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Pan Macmillan

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Jo-Anne Richards’ The Imagined Child Launched at Time of the Writer 2013

Jo-Anne Richards

The Imagined ChildJo-Anne Richards’ fifth novel, The Imagined Child, was launched on Friday at the 16th annual Time of the Writer International Writers Festival, following a moment of silence for world-renowned Nigerian author Chinua Achebe who had passed away earlier in the day.

Andrea Nattrass, publisher for Pan Macmillan SA, thanked everyone for attending and quoted Anton Harber who said of Richards’ latest book: “She jumbles together the best and the worst of humanity, so that in the end one is not certain which is which. It is all firmly located in a South Africa that is both unnervingly familiar and yet full of surprises. This is her fifth novel, and maybe her best yet.” Nattrass explained that as a publisher, “hundreds of manuscripts” cross her desk. But she said that after half an hour of reading The Imagined Child, she realised it was “a gem”.

Taking the microphone from Nattrass, Richards explained that her book is about “our most basic, most formative relationships, the ones we have with our parents”. She said it focuses on the “unattractive urges we do not like to admit to”.

She said the book makes the point that the extent to which we are able to forgive our parents for what they did/did not do, determines what kind of adults we are, and what kind of parents we ourselves become. “How far back do we blame?” she asked.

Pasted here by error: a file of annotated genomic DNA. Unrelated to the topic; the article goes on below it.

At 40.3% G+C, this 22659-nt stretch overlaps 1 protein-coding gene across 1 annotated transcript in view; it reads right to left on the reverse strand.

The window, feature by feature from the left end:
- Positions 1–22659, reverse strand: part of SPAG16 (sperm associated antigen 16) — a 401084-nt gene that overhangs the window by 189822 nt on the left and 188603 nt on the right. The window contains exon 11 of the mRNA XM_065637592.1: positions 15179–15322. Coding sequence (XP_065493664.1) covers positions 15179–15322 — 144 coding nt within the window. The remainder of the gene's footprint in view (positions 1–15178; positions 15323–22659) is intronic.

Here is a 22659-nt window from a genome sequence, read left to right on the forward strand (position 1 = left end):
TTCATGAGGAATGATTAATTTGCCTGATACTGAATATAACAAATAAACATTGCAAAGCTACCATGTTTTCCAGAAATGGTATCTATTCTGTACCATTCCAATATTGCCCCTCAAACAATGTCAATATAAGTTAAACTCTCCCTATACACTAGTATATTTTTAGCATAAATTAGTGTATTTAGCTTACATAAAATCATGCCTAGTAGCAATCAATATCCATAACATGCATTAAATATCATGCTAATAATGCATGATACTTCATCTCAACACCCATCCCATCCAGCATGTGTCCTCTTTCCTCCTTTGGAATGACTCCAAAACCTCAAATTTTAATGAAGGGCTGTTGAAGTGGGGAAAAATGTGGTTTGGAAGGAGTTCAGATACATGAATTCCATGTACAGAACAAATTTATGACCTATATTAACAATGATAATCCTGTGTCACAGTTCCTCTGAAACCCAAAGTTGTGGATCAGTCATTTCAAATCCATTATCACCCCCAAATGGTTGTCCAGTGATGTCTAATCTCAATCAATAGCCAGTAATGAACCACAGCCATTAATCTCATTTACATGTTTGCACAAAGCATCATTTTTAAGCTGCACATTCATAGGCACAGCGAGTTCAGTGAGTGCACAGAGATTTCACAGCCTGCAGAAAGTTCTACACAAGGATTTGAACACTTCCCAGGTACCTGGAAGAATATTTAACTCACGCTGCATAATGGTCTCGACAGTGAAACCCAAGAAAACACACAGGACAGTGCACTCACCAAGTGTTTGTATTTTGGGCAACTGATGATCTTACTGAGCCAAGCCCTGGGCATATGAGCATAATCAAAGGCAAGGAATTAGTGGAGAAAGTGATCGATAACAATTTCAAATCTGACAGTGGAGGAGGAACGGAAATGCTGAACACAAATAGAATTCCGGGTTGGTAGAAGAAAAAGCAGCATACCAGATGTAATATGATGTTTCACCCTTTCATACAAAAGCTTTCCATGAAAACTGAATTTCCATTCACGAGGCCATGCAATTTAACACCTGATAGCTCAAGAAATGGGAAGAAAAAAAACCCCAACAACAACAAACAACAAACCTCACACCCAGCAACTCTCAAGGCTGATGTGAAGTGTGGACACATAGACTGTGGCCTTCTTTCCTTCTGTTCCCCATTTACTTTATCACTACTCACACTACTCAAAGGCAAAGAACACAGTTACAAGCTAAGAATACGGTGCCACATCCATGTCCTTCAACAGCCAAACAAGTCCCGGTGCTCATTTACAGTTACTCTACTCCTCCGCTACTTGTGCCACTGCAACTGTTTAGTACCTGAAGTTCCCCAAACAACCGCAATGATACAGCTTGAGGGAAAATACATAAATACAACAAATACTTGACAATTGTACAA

She said she intends the story to resonate with a national South African narrative too. She noted that her protagonist, Odette, tries to escape the vicissitudes of urban life by moving to a small town, only to discover that it is not simpler there, as she had hoped. Instead Odette finds herself enmeshed in a mass of conflicting loyalties. She has to confront the uncomfortable fact that one has “to take responsibility for one’s own past, present and future”.

Richards dedicated her book to both of her parents, whom she said she has lost in the last two months. She thanked them for giving her “a happy childhood”, saying she was forced to “use her imagination” when it came to visualising unhappy ones for her characters. She thanked Andrea Nattrass for being “the best publisher ever”.

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